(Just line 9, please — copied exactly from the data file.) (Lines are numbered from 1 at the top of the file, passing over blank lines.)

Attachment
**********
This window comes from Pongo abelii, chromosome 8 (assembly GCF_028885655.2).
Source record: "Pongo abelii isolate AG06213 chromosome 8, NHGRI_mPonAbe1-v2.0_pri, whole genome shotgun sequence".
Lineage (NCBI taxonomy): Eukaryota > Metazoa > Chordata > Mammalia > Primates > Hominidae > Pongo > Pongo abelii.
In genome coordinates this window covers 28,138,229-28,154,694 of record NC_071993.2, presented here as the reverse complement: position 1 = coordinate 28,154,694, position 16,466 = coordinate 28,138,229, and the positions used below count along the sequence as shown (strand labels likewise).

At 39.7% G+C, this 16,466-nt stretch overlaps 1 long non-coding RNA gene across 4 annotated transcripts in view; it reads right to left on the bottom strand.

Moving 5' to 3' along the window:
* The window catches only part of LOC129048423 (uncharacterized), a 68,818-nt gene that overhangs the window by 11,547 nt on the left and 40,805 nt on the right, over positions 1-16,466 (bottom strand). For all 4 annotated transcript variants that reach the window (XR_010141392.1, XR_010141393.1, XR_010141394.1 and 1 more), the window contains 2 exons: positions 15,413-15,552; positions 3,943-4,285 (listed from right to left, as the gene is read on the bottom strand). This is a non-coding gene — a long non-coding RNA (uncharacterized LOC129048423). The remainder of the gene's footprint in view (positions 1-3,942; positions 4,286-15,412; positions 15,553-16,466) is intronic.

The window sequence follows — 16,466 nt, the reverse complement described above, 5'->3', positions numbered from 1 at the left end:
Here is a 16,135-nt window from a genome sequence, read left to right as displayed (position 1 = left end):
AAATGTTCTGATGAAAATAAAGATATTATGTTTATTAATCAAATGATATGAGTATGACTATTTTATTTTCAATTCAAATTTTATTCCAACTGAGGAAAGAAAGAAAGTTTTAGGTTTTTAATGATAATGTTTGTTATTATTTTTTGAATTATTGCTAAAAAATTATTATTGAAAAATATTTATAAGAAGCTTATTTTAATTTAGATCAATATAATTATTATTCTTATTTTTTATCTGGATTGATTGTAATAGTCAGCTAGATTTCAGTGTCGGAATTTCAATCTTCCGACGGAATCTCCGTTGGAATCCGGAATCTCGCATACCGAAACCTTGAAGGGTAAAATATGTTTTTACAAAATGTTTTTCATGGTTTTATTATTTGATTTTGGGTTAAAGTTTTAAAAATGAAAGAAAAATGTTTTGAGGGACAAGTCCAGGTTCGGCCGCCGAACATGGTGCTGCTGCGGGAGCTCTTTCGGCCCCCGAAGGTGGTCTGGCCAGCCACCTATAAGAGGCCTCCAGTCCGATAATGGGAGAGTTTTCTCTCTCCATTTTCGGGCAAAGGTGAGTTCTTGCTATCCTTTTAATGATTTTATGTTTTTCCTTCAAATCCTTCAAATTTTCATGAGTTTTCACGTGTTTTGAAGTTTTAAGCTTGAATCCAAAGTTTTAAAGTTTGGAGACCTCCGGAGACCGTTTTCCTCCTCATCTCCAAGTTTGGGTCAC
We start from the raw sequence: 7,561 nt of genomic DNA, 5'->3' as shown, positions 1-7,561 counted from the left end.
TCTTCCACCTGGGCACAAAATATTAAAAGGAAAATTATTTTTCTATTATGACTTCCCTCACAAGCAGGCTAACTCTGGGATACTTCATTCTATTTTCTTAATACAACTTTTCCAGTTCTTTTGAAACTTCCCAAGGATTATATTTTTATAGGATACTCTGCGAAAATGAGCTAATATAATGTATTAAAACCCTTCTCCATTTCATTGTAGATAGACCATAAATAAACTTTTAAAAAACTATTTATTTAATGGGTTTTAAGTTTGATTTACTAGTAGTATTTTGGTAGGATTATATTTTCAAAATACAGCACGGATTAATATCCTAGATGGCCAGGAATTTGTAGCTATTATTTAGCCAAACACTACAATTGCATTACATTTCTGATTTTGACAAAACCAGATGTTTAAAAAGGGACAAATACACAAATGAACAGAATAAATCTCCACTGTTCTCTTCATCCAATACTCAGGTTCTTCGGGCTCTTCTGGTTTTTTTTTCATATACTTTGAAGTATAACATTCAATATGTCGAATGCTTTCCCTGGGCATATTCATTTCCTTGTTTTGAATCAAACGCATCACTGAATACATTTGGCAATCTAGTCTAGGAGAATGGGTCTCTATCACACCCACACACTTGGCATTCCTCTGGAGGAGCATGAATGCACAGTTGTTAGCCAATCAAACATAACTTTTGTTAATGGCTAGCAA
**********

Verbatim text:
Here is a 16,135-nt window from a genome sequence, read left to right as displayed (position 1 = left end):